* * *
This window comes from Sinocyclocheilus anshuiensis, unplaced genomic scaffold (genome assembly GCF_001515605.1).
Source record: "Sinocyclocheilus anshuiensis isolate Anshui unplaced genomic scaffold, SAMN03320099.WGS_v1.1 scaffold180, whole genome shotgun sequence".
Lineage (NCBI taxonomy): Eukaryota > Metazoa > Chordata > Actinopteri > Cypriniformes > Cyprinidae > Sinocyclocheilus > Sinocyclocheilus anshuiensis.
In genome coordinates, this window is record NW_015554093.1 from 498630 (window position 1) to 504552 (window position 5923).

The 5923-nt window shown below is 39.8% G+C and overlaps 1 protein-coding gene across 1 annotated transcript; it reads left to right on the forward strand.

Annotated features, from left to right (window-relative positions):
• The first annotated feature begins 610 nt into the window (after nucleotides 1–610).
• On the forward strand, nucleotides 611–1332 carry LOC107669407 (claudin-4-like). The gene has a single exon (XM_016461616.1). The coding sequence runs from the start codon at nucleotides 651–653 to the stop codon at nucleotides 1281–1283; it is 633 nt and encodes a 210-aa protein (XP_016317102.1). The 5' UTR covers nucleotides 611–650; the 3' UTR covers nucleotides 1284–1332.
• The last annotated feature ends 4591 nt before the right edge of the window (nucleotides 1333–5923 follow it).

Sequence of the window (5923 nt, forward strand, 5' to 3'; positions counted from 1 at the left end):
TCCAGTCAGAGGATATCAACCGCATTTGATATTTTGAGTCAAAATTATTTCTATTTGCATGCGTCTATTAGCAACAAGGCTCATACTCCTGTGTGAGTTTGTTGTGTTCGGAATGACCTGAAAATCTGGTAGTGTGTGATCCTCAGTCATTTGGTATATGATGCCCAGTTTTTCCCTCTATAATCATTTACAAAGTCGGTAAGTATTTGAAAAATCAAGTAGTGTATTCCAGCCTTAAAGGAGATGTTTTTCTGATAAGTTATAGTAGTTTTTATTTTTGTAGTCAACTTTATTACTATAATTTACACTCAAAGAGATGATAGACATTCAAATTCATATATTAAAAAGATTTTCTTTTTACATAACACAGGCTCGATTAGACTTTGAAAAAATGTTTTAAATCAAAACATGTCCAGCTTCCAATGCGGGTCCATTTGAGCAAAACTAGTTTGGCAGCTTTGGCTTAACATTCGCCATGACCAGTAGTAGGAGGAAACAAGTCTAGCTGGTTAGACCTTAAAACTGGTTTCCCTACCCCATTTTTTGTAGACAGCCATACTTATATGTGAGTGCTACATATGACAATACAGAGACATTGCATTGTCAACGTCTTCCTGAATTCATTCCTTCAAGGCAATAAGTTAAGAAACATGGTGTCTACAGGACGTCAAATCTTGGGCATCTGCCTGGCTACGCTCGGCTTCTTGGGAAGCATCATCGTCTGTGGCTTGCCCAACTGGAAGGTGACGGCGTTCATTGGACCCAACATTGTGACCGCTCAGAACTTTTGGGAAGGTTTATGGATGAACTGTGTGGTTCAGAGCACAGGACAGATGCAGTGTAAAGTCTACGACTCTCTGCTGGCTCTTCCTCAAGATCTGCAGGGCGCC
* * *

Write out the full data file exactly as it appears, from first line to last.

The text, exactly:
This window comes from Sinocyclocheilus anshuiensis, unplaced genomic scaffold (genome assembly GCF_001515605.1).
Source record: "Sinocyclocheilus anshuiensis isolate Anshui unplaced genomic scaffold, SAMN03320099.WGS_v1.1 scaffold180, whole genome shotgun sequence".
Lineage (NCBI taxonomy): Eukaryota > Metazoa > Chordata > Actinopteri > Cypriniformes > Cyprinidae > Sinocyclocheilus > Sinocyclocheilus anshuiensis.
In genome coordinates, this window is record NW_015554093.1 from 498630 (window position 1) to 504552 (window position 5923).

The 5923-nt window shown below is 39.8% G+C and overlaps 1 protein-coding gene across 1 annotated transcript; it reads left to right on the forward strand.

Annotated features, from left to right (window-relative positions):
• The first annotated feature begins 610 nt into the window (after nucleotides 1–610).
• On the forward strand, nucleotides 611–1332 carry LOC107669407 (claudin-4-like). The gene has a single exon (XM_016461616.1). The coding sequence runs from the start codon at nucleotides 651–653 to the stop codon at nucleotides 1281–1283; it is 633 nt and encodes a 210-aa protein (XP_016317102.1). The 5' UTR covers nucleotides 611–650; the 3' UTR covers nucleotides 1284–1332.
• The last annotated feature ends 4591 nt before the right edge of the window (nucleotides 1333–5923 follow it).

Sequence of the window (5923 nt, forward strand, 5' to 3'; positions counted from 1 at the left end):
TCCAGTCAGAGGATATCAACCGCATTTGATATTTTGAGTCAAAATTATTTCTATTTGCATGCGTCTATTAGCAACAAGGCTCATACTCCTGTGTGAGTTTGTTGTGTTCGGAATGACCTGAAAATCTGGTAGTGTGTGATCCTCAGTCATTTGGTATATGATGCCCAGTTTTTCCCTCTATAATCATTTACAAAGTCGGTAAGTATTTGAAAAATCAAGTAGTGTATTCCAGCCTTAAAGGAGATGTTTTTCTGATAAGTTATAGTAGTTTTTATTTTTGTAGTCAACTTTATTACTATAATTTACACTCAAAGAGATGATAGACATTCAAATTCATATATTAAAAAGATTTTCTTTTTACATAACACAGGCTCGATTAGACTTTGAAAAAATGTTTTAAATCAAAACATGTCCAGCTTCCAATGCGGGTCCATTTGAGCAAAACTAGTTTGGCAGCTTTGGCTTAACATTCGCCATGACCAGTAGTAGGAGGAAACAAGTCTAGCTGGTTAGACCTTAAAACTGGTTTCCCTACCCCATTTTTTGTAGACAGCCATACTTATATGTGAGTGCTACATATGACAATACAGAGACATTGCATTGTCAACGTCTTCCTGAATTCATTCCTTCAAGGCAATAAGTTAAGAAACATGGTGTCTACAGGACGTCAAATCTTGGGCATCTGCCTGGCTACGCTCGGCTTCTTGGGAAGCATCATCGTCTGTGGCTTGCCCAACTGGAAGGTGACGGCGTTCATTGGACCCAACATTGTGACCGCTCAGAACTTTTGGGAAGGTTTATGGATGAACTGTGTGGTTCAGAGCACAGGACAGATGCAGTGTAAAGTCTACGACTCTCTGCTGGCTCTTCCTCAAGATCTGCAGGGCGCC